When you’re buying a pool cue, there are things you’ve to consider before you pay. You’ve so many purchases that require some substantive research, and looking for a pool cue is not an exception. Before making the final decision, you’ve to check out the many in the market. The process can be pretty overwhelming, but don’t give up; the harder you try, the better your options. Whether you’re are choosing a cue for yourself or a friend, here are features to check out for
Pool cue shaft
If you want sound quality billiard cue brands, go for “hard-rock maple” for their shafts. The wood they are made of has the best feel, durability, and flexibility. That’s all you need for a pool cue shaft. There are emerging carbon pool cue shafts being manufactured these days. They represent the latest performance and consistency, but they are equally expensive. If you’re a good player, a simple maple shaft is enough and can serve you for years, even decades.
Keep off those low-quality cues packed in big boxes that come in blister packs. Those are just made from the Ramin wood, an inferior Asian wood, cheap and very grainy. If too long, you can warp it. You should avoid other poor shaft materials are titanium and aluminum, because they lack flexibility and thus won’t allow you to play well.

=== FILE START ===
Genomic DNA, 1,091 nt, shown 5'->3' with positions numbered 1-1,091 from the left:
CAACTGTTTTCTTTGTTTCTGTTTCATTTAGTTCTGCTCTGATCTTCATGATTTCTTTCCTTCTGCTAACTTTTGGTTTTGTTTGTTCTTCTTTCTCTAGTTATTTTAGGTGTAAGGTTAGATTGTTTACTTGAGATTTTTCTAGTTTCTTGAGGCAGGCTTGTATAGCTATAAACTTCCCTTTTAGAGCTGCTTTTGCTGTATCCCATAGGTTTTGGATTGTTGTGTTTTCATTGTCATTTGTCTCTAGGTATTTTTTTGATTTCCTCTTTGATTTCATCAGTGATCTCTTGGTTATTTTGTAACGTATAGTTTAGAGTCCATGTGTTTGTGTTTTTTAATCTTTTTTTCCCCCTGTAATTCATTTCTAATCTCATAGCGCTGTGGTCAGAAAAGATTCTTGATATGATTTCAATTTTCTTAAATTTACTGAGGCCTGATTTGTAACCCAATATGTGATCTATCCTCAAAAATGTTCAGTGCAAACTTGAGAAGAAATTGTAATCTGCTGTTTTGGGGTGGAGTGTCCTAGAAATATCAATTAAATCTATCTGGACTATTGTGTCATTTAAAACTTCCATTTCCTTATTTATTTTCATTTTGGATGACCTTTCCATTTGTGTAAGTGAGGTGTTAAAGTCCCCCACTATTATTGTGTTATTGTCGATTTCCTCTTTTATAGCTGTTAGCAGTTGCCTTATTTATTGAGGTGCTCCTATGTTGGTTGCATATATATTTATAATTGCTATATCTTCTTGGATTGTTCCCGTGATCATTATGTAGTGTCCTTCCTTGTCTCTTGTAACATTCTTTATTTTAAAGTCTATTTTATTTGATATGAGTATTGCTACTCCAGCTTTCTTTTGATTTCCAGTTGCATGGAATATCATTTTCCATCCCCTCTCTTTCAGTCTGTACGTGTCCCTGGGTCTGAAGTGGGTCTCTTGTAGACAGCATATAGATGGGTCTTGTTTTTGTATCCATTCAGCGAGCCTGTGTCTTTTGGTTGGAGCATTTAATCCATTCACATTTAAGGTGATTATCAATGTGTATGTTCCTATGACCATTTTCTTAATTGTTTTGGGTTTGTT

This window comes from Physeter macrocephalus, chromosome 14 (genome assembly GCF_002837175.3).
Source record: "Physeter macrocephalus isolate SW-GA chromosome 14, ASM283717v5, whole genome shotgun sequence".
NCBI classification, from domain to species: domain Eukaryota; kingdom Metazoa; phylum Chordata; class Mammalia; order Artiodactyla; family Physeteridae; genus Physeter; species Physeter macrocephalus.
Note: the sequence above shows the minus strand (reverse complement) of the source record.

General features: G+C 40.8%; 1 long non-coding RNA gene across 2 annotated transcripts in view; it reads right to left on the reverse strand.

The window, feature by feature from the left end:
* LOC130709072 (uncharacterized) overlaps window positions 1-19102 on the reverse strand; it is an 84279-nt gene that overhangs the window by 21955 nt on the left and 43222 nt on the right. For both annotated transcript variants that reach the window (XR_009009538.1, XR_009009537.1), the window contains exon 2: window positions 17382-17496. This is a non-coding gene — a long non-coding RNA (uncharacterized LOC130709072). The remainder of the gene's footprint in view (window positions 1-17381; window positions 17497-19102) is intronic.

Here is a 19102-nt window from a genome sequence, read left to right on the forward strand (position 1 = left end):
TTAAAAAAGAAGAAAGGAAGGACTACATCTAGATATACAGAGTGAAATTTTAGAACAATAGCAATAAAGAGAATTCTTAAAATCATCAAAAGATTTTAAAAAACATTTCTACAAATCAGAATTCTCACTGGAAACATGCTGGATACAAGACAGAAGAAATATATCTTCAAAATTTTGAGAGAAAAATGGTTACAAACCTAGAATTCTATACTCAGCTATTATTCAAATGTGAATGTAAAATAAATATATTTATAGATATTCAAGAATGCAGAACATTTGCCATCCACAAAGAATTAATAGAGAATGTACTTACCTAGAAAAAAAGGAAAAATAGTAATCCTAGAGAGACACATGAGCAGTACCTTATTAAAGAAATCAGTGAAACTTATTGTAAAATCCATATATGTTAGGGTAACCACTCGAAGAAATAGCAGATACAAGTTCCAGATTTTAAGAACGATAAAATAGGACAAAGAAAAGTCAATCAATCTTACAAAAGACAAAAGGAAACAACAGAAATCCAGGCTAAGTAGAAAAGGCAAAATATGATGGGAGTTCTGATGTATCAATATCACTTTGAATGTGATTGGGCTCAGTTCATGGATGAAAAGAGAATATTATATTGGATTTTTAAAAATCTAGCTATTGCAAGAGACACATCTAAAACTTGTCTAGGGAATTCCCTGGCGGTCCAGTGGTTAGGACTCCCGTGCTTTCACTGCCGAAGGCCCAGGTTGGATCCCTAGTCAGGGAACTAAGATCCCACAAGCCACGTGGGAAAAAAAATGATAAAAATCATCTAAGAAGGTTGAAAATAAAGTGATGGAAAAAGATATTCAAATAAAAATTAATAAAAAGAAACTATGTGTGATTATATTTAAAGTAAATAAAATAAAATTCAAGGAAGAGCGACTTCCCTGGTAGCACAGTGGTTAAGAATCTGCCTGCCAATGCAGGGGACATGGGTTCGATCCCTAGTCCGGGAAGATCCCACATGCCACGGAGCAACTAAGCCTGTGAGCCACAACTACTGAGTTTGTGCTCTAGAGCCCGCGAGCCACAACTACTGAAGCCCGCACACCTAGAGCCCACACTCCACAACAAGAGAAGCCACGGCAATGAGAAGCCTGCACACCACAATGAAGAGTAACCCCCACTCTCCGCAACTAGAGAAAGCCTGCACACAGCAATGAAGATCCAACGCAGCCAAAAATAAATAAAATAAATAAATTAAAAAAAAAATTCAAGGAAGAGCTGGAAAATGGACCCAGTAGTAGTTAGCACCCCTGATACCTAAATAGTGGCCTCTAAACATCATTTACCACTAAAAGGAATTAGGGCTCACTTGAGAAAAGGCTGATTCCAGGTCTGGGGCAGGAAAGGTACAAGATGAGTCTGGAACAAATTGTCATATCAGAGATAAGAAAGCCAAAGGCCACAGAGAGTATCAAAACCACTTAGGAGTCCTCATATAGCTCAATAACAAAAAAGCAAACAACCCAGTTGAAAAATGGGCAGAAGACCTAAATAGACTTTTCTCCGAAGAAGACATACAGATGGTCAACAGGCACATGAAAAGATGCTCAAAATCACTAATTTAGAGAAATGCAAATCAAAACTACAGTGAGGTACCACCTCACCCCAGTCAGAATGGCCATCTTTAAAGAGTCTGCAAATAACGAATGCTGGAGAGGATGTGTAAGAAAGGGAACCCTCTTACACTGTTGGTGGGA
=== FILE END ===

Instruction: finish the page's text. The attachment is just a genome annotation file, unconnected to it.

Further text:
The pool cue Tip styles
The medium hardness type of tips is what standard cues have. The layered pool cue types are done from multiple thin leather strips pressed and glued together. This process is perfect in creating a consistent tip that holds the shape better, and thus less maintenance is needed. These are high quality, and it’s a tip you should always have unless you have a specific type or hardness that you prefer.
Layered tips come in different harnesses, affecting the hit and tip longevity. When you have softer tips, they hold chalk better and are thus less likely to miscue. But the extra compression requires more attention and maintenance for a consistent shape. A stiffer tip will require less shaping but won’t hold back chalk and lead to miscues if you don’t reapply chalk.
Then there’s the medium tip hardness which is perfect for both worlds; it has plenty of grips and requires minimal maintenance.
The pool cue tip sizes
A standard one has a diameter of 12 to 13 millimeters, a perfect size for beginners. With the standard size tip, you can get a lot of spins and draw. And for straight shots, it’s pretty forgiving. You could also try smaller tips that measure 12mm or thereabouts to create more cue ball spin will less effort.
Beginner pool cues often have a professional tapered shaft. The taper lends itself to comfort with all bridge styles. It’s not only a safe place to begin but also a preferred shape by most professional pool players.
When looking for cue brands, always buy from shops where you’ll get a minimum of a 1-year warranty to cover the manufacturing defect, which sometimes is so pronounced. Other manufacturers have a lifetime warranty, including warpage, a pretty solid coverage.